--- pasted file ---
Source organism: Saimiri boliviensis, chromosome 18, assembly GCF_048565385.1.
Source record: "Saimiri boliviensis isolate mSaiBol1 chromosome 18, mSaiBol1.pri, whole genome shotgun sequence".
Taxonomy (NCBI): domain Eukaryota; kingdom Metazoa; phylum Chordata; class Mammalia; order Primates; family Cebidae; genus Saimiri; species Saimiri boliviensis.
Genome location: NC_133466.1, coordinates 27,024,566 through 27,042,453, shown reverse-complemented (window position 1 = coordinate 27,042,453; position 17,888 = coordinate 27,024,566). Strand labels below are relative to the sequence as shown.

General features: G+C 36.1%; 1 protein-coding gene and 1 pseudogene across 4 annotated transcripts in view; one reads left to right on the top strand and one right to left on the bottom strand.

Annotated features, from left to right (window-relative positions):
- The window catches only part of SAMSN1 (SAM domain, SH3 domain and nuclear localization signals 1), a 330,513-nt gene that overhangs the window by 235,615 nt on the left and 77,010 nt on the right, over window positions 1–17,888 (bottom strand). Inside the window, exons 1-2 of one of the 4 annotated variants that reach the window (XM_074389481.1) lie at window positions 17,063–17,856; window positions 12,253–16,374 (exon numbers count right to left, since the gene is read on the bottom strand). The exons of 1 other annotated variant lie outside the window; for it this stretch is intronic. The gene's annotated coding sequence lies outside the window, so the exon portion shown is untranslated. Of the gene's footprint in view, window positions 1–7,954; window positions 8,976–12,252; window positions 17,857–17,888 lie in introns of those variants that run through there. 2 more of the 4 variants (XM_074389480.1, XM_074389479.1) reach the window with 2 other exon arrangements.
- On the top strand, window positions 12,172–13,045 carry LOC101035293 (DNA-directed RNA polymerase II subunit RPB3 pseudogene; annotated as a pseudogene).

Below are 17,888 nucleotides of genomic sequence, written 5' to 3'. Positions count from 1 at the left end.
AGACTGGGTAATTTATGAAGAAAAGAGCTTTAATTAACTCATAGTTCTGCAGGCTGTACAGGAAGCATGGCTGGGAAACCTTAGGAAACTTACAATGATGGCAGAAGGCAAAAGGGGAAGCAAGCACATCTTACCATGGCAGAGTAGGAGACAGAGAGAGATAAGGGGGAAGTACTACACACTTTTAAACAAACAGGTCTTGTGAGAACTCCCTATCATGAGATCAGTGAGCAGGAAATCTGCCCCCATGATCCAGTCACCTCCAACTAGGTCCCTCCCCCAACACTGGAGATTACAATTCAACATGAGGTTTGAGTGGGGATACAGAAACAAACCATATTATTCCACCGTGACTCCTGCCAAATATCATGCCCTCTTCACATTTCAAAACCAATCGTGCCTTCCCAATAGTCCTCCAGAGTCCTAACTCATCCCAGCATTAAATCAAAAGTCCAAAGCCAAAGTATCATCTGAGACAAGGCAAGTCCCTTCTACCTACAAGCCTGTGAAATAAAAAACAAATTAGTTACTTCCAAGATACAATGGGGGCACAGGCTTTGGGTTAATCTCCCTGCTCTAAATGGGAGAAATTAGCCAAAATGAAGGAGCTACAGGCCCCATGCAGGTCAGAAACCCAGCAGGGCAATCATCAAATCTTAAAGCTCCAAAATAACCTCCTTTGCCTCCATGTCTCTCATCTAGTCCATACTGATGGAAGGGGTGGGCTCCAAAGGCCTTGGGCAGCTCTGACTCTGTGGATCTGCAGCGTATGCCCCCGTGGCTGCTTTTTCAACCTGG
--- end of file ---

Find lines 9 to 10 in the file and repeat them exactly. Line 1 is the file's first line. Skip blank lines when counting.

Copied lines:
Below are 17,888 nucleotides of genomic sequence, written 5' to 3'. Positions count from 1 at the left end.
AGACTGGGTAATTTATGAAGAAAAGAGCTTTAATTAACTCATAGTTCTGCAGGCTGTACAGGAAGCATGGCTGGGAAACCTTAGGAAACTTACAATGATGGCAGAAGGCAAAAGGGGAAGCAAGCACATCTTACCATGGCAGAGTAGGAGACAGAGAGAGATAAGGGGGAAGTACTACACACTTTTAAACAAACAGGTCTTGTGAGAACTCCCTATCATGAGATCAGTGAGCAGGAAATCTGCCCCCATGATCCAGTCACCTCCAACTAGGTCCCTCCCCCAACACTGGAGATTACAATTCAACATGAGGTTTGAGTGGGGATACAGAAACAAACCATATTATTCCACCGTGACTCCTGCCAAATATCATGCCCTCTTCACATTTCAAAACCAATCGTGCCTTCCCAATAGTCCTCCAGAGTCCTAACTCATCCCAGCATTAAATCAAAAGTCCAAAGCCAAAGTATCATCTGAGACAAGGCAAGTCCCTTCTACCTACAAGCCTGTGAAATAAAAAACAAATTAGTTACTTCCAAGATACAATGGGGGCACAGGCTTTGGGTTAATCTCCCTGCTCTAAATGGGAGAAATTAGCCAAAATGAAGGAGCTACAGGCCCCATGCAGGTCAGAAACCCAGCAGGGCAATCATCAAATCTTAAAGCTCCAAAATAACCTCCTTTGCCTCCATGTCTCTCATCTAGTCCATACTGATGGAAGGGGTGGGCTCCAAAGGCCTTGGGCAGCTCTGACTCTGTGGATCTGCAGCGTATGCCCCCGTGGCTGCTTTTTCAACCTGG